Across most of Southeastern Pennsylvania, car crashes and the injuries that resulted were up in 2016.
That’s according to data released by PennDot on Monday that offers an extensive snapshot of crashes in the previous year. When compared over a five year period, Philadelphia has shown the largest increase of crashes among the five counties in the southeast corner of the state, with 12,189 crashes in 2016 — about 11 percent from more than five years earlier. Overall, a review of five years of data shows a trend that’s mirrored in neighboring counties, and throughout the state. Traffic crashes declined until 2014, and since then the numbers have been going back up. Pennsylvania reported 129,395 crashes in 2016, nearly 4,000 more than in 2011, and the most in the state since 2007.
An Increase in Local Automobile Crashes
The reason for the trend, officials said, is that there are more drivers on the road. The populations of Bucks, Chester, Delaware, Montgomery, and Philadelphia Counties have grown since 2011, but what’s really driven road traffic up is the improved economy.
“Because the economy is better, people are traveling around more,” said Mike Carroll, Philadelphia’s deputy managing director for the Office of Transportation and Infrastructure Systems.
Perhaps more specifically, gas prices plummeted. The decline of gas prices coincides precisely with the trend of increasing car crashes in the region.
As Gas Prices Fell, Crashes Rose
The PennDot data, gathered from police departments across the state on traffic cases where officers were called, showed an increase in crashes in all five counties but Chester in 2016.
All five counties reported increases in injuries in 2016. In the five counties, 993 people were seriously hurt in crashes.
Fatalities in the region fit a less clear pattern. They were up in Philadelphia and Delaware, where 100 and 29 people, respectively, died, but down in Bucks, Chester, and Montgomery. Overall, 236 people lost their lives in car crashes last year. Statewide, fatalities were down. There were 1,188 deaths on Pennsylvania roads, seven fewer than in 2015 and the lowest since the state began collecting data in 1928.
Experts noted that the big picture matters. Although the more recent trend shows upticks in road crashes and injuries, data going back to 1997 show that the state’s roads are safer than they once were.
So what to do with all this info? In Philadelphia, it will be part of the planning for Vision Zero, the city’s initiative to reduce traffic deaths and injuries through education, planning and design, and enforcement. The city is going to hold community meetings about how street changes might make the city safer, and will be putting out a final draft of a Vision Zero report in September.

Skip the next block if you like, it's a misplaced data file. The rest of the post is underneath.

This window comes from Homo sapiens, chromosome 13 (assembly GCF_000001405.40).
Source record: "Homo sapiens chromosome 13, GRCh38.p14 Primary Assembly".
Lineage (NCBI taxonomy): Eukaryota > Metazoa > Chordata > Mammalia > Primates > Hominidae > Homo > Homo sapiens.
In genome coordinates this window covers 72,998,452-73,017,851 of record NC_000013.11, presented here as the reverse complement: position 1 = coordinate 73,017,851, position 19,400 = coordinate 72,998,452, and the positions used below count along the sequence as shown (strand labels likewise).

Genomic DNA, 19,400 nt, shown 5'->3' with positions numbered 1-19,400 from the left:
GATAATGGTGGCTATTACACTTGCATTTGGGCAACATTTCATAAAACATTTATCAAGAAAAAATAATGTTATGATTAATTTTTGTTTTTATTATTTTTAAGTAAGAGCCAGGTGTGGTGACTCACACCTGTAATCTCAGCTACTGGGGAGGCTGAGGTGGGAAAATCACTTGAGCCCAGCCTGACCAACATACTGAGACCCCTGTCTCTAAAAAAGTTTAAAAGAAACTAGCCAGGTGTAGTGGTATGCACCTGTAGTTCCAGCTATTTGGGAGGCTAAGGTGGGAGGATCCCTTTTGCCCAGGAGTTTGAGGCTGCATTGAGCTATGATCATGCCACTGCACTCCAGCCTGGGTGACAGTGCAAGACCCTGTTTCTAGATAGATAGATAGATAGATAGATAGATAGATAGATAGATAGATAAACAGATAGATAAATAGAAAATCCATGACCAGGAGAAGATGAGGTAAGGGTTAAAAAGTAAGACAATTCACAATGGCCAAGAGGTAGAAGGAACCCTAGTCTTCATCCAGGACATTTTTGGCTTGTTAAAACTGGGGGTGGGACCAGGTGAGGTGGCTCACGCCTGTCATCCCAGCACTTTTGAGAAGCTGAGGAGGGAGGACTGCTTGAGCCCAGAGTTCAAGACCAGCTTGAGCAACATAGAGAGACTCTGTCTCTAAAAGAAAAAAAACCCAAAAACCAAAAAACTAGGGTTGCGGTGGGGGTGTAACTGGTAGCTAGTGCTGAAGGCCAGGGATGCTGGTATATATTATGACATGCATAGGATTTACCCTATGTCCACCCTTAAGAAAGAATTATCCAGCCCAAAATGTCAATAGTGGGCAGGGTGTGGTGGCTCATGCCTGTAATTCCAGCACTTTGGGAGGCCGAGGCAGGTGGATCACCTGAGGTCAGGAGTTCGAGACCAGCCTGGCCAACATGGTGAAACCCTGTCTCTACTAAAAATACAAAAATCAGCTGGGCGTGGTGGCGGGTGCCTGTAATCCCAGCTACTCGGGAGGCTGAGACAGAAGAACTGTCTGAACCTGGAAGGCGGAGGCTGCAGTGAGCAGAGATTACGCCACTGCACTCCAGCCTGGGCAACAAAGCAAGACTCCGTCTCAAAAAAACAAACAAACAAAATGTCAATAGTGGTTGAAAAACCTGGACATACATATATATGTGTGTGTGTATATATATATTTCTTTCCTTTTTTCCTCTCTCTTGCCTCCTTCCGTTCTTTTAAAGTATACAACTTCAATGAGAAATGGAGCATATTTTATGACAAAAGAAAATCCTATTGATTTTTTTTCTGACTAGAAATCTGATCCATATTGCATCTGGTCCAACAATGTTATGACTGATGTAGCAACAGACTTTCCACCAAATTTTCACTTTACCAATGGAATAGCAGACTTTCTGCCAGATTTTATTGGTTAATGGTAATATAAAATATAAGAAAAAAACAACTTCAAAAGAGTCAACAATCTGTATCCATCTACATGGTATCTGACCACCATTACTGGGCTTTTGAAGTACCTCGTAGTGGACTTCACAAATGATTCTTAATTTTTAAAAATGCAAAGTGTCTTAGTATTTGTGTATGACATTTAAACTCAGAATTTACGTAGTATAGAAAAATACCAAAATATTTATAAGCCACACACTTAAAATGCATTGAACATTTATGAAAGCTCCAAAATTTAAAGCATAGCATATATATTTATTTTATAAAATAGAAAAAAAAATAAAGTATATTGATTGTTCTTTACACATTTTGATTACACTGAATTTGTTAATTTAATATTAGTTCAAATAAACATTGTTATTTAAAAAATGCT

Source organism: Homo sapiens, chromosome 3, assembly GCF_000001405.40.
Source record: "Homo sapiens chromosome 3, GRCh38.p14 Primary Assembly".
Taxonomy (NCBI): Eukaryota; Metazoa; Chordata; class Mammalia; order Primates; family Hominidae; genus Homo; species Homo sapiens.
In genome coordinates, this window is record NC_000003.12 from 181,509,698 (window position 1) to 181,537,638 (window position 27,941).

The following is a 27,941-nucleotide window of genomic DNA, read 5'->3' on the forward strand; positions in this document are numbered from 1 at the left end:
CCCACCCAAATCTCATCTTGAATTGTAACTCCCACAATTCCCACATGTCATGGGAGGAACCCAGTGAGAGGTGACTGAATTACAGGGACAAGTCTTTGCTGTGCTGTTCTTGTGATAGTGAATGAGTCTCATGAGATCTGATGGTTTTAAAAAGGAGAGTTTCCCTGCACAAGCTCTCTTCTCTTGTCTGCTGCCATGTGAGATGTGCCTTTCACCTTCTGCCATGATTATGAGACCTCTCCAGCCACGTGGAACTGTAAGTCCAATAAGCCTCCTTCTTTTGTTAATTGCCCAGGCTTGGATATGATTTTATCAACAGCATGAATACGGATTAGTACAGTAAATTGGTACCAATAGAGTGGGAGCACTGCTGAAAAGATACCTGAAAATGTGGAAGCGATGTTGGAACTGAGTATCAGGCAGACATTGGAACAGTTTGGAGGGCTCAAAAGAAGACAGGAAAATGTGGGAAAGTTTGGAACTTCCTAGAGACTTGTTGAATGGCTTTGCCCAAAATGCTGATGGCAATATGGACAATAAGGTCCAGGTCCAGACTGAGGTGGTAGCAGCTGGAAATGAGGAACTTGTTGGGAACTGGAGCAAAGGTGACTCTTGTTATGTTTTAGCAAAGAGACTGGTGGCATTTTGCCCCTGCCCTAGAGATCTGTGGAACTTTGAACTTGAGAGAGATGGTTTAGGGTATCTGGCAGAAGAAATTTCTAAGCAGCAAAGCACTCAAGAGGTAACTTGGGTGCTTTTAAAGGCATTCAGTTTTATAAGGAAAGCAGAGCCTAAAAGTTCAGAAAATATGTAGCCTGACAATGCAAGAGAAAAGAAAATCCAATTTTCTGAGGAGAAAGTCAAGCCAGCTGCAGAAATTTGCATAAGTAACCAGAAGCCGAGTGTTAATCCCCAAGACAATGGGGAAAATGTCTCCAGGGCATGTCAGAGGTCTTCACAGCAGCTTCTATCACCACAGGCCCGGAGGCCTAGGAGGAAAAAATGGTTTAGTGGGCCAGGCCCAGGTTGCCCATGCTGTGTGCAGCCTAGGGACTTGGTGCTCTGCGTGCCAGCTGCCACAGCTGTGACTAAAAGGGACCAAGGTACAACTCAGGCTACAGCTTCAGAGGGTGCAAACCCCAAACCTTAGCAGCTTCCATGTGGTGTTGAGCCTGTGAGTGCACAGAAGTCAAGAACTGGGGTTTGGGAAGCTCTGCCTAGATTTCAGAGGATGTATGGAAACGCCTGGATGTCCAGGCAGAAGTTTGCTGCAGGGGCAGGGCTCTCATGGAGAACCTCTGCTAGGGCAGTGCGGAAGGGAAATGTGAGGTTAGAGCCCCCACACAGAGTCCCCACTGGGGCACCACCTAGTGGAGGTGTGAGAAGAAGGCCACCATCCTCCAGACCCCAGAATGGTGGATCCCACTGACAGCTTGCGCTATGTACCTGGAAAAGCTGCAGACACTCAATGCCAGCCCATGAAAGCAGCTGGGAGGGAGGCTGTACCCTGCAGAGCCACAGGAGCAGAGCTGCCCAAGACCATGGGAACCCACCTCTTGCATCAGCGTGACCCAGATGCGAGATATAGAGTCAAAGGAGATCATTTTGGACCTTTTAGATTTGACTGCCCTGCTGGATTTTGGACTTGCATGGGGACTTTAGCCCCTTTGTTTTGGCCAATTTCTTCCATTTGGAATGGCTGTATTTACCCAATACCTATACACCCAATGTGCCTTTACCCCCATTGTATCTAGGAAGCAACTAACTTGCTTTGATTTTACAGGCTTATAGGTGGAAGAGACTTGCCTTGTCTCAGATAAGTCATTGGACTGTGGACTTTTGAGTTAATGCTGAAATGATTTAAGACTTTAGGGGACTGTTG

With car crashes tied in part to an increase in driving, which is in turn tied to trends in the economy, Carroll still believes the city can make changes that will bring the number back down.
“If you went back 20 years or 30 years, we were higher in terms of fatalities and injuries but certainly quite significantly higher,” he said. “We’ve been very strong in making people wear seat belts, improved design, greater awareness of drunk driving, adhering to the speed limit.”
Outside the city, the PennDot data are a key tool to making decisions on road and bridge projects, and in grant applications for federal money to help with street improvements, said Matthew Edmond, the transportation section chief for the Montgomery County Planning Commission. He said the data are useful, but are just the beginning of understanding traffic issues because they don't account for the size or traffic volumes of the roads. It also is challenging to compare one road to another, as there is so much variety among the throughways of his county, from rural roads to high density areas such as King of Prussia.
“There’s no one-size-fits-all solution,” Edmond said.
With the caveat that the PennDot data offer only a snapshot, and a fluke or outlier year can skew information, here are the five locations per county with the highest number of crashes.